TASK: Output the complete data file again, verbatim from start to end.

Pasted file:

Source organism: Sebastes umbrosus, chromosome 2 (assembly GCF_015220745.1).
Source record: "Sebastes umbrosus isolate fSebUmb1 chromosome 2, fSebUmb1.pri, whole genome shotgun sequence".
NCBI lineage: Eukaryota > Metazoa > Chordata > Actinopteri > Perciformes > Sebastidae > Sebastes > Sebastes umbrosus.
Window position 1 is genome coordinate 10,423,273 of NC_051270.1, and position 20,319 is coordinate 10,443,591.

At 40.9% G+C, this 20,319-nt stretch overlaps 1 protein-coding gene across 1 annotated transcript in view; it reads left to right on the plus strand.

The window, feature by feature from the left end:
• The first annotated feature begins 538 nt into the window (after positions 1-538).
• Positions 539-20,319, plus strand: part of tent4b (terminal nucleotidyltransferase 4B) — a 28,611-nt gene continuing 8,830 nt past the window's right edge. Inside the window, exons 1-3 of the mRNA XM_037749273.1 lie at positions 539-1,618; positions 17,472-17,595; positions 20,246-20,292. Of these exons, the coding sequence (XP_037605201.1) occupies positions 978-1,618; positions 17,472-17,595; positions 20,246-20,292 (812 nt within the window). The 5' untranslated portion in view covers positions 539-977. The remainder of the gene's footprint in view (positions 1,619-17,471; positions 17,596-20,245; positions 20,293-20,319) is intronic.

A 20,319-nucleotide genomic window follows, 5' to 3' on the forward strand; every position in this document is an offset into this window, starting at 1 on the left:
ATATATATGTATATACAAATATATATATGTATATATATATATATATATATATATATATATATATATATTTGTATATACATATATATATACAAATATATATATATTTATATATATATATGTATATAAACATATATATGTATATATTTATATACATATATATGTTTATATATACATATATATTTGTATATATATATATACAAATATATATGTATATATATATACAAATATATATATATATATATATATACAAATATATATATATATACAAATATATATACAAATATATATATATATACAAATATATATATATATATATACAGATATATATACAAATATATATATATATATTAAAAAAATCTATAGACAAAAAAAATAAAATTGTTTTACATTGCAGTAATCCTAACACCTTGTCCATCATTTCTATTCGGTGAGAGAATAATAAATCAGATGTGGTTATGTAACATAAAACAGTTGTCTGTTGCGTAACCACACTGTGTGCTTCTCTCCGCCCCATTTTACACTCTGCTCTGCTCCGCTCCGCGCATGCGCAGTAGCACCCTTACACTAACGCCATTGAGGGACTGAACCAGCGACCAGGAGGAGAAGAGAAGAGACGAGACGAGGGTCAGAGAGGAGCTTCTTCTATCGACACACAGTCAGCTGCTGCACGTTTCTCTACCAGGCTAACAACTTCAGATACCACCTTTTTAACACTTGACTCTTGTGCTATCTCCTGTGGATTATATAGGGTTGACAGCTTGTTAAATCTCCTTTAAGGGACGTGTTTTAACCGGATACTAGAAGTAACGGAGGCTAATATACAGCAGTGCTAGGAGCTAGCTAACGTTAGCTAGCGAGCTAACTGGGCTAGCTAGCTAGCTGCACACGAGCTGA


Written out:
Source organism: Sebastes umbrosus, chromosome 2 (assembly GCF_015220745.1).
Source record: "Sebastes umbrosus isolate fSebUmb1 chromosome 2, fSebUmb1.pri, whole genome shotgun sequence".
NCBI lineage: Eukaryota > Metazoa > Chordata > Actinopteri > Perciformes > Sebastidae > Sebastes > Sebastes umbrosus.
Window position 1 is genome coordinate 10,423,273 of NC_051270.1, and position 20,319 is coordinate 10,443,591.

At 40.9% G+C, this 20,319-nt stretch overlaps 1 protein-coding gene across 1 annotated transcript in view; it reads left to right on the plus strand.

The window, feature by feature from the left end:
• The first annotated feature begins 538 nt into the window (after positions 1-538).
• Positions 539-20,319, plus strand: part of tent4b (terminal nucleotidyltransferase 4B) — a 28,611-nt gene continuing 8,830 nt past the window's right edge. Inside the window, exons 1-3 of the mRNA XM_037749273.1 lie at positions 539-1,618; positions 17,472-17,595; positions 20,246-20,292. Of these exons, the coding sequence (XP_037605201.1) occupies positions 978-1,618; positions 17,472-17,595; positions 20,246-20,292 (812 nt within the window). The 5' untranslated portion in view covers positions 539-977. The remainder of the gene's footprint in view (positions 1,619-17,471; positions 17,596-20,245; positions 20,293-20,319) is intronic.

A 20,319-nucleotide genomic window follows, 5' to 3' on the forward strand; every position in this document is an offset into this window, starting at 1 on the left:
ATATATATGTATATACAAATATATATATGTATATATATATATATATATATATATATATATATATATATTTGTATATACATATATATATACAAATATATATATATTTATATATATATATGTATATAAACATATATATGTATATATTTATATACATATATATGTTTATATATACATATATATTTGTATATATATATATACAAATATATATGTATATATATATACAAATATATATATATATATATATATACAAATATATATATATATACAAATATATATACAAATATATATATATATACAAATATATATATATATATATACAGATATATATACAAATATATATATATATATTAAAAAAATCTATAGACAAAAAAAATAAAATTGTTTTACATTGCAGTAATCCTAACACCTTGTCCATCATTTCTATTCGGTGAGAGAATAATAAATCAGATGTGGTTATGTAACATAAAACAGTTGTCTGTTGCGTAACCACACTGTGTGCTTCTCTCCGCCCCATTTTACACTCTGCTCTGCTCCGCTCCGCGCATGCGCAGTAGCACCCTTACACTAACGCCATTGAGGGACTGAACCAGCGACCAGGAGGAGAAGAGAAGAGACGAGACGAGGGTCAGAGAGGAGCTTCTTCTATCGACACACAGTCAGCTGCTGCACGTTTCTCTACCAGGCTAACAACTTCAGATACCACCTTTTTAACACTTGACTCTTGTGCTATCTCCTGTGGATTATATAGGGTTGACAGCTTGTTAAATCTCCTTTAAGGGACGTGTTTTAACCGGATACTAGAAGTAACGGAGGCTAATATACAGCAGTGCTAGGAGCTAGCTAACGTTAGCTAGCGAGCTAACTGGGCTAGCTAGCTAGCTGCACACGAGCTGA